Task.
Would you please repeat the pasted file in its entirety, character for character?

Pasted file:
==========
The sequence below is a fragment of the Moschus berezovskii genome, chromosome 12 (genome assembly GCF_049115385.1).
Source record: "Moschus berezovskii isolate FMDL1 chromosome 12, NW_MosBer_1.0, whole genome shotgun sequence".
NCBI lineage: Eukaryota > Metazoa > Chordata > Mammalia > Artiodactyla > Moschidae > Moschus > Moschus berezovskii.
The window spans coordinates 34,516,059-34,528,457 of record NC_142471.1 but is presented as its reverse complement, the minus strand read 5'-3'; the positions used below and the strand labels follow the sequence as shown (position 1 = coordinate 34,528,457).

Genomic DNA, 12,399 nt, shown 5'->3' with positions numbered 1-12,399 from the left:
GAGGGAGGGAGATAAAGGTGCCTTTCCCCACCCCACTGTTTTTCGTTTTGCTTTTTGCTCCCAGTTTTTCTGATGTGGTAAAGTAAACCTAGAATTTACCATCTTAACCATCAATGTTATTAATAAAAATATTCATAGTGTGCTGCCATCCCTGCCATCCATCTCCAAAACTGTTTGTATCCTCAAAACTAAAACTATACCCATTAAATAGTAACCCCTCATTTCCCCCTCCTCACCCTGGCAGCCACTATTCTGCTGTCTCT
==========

The sequence below is a fragment of the Moschus berezovskii genome, chromosome 12 (genome assembly GCF_049115385.1).
Source record: "Moschus berezovskii isolate FMDL1 chromosome 12, NW_MosBer_1.0, whole genome shotgun sequence".
NCBI lineage: Eukaryota > Metazoa > Chordata > Mammalia > Artiodactyla > Moschidae > Moschus > Moschus berezovskii.
The window spans coordinates 34,516,059-34,528,457 of record NC_142471.1 but is presented as its reverse complement, the minus strand read 5'-3'; the positions used below and the strand labels follow the sequence as shown (position 1 = coordinate 34,528,457).

Genomic DNA, 12,399 nt, shown 5'->3' with positions numbered 1-12,399 from the left:
GAGGGAGGGAGATAAAGGTGCCTTTCCCCACCCCACTGTTTTTCGTTTTGCTTTTTGCTCCCAGTTTTTCTGATGTGGTAAAGTAAACCTAGAATTTACCATCTTAACCATCAATGTTATTAATAAAAATATTCATAGTGTGCTGCCATCCCTGCCATCCATCTCCAAAACTGTTTGTATCCTCAAAACTAAAACTATACCCATTAAATAGTAACCCCTCATTTCCCCCTCCTCACCCTGGCAGCCACTATTCTGCTGTCTCT